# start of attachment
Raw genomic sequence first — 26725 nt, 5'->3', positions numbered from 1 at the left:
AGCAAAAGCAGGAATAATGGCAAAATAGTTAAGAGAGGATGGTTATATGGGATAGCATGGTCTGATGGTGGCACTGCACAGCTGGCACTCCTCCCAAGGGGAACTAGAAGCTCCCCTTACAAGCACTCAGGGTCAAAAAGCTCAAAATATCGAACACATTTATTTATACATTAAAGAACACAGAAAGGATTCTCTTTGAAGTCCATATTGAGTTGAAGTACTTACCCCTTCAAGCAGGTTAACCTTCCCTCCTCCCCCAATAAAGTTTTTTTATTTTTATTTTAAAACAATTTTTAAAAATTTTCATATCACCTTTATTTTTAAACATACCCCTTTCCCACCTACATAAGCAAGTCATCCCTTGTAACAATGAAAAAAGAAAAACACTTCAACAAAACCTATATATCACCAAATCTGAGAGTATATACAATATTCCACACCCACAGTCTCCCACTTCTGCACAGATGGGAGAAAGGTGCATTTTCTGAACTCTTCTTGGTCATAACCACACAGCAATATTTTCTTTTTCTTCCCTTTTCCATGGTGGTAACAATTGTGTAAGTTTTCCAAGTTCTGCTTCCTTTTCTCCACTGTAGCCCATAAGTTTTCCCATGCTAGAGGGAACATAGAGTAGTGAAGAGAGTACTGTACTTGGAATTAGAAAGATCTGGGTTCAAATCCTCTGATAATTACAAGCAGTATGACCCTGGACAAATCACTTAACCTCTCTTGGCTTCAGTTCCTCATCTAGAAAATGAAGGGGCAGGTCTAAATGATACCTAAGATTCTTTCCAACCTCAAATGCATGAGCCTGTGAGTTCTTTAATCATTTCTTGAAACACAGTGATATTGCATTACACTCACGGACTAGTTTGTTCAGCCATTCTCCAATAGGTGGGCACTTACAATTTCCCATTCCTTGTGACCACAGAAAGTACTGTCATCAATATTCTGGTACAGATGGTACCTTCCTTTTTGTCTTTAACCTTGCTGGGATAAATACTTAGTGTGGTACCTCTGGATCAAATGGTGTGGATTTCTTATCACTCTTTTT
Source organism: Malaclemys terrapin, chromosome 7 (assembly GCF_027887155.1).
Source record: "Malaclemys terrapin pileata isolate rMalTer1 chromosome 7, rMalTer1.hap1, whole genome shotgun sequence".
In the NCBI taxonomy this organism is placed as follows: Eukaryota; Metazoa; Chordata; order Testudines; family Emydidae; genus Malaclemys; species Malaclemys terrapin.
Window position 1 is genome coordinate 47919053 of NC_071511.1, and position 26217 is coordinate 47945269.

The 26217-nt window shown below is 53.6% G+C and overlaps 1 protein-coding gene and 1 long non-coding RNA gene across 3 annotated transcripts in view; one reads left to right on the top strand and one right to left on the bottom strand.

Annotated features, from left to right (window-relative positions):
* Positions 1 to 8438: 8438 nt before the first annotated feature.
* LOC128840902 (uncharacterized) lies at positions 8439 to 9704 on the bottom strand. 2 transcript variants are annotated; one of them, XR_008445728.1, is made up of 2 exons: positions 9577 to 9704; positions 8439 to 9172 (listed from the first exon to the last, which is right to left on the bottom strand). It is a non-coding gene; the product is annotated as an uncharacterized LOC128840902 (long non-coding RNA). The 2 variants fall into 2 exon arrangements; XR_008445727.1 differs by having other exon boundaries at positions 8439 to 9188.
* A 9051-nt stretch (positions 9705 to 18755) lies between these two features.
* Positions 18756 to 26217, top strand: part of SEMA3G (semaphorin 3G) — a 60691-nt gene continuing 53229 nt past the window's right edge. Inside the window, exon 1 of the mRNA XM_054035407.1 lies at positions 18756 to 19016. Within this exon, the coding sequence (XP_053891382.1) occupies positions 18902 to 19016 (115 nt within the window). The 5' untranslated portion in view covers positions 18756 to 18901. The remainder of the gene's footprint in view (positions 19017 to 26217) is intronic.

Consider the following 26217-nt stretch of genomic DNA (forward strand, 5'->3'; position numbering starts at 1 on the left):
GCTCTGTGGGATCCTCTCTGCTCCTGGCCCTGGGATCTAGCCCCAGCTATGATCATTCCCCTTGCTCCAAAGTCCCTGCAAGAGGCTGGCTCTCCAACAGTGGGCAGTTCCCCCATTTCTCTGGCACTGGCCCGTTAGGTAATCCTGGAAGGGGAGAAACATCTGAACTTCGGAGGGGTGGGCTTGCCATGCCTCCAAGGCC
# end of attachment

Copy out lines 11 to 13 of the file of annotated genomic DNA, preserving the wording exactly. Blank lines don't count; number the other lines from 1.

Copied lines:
* A 9051-nt stretch (positions 9705 to 18755) lies between these two features.
* Positions 18756 to 26217, top strand: part of SEMA3G (semaphorin 3G) — a 60691-nt gene continuing 53229 nt past the window's right edge. Inside the window, exon 1 of the mRNA XM_054035407.1 lies at positions 18756 to 19016. Within this exon, the coding sequence (XP_053891382.1) occupies positions 18902 to 19016 (115 nt within the window). The 5' untranslated portion in view covers positions 18756 to 18901. The remainder of the gene's footprint in view (positions 19017 to 26217) is intronic.

Consider the following 26217-nt stretch of genomic DNA (forward strand, 5'->3'; position numbering starts at 1 on the left):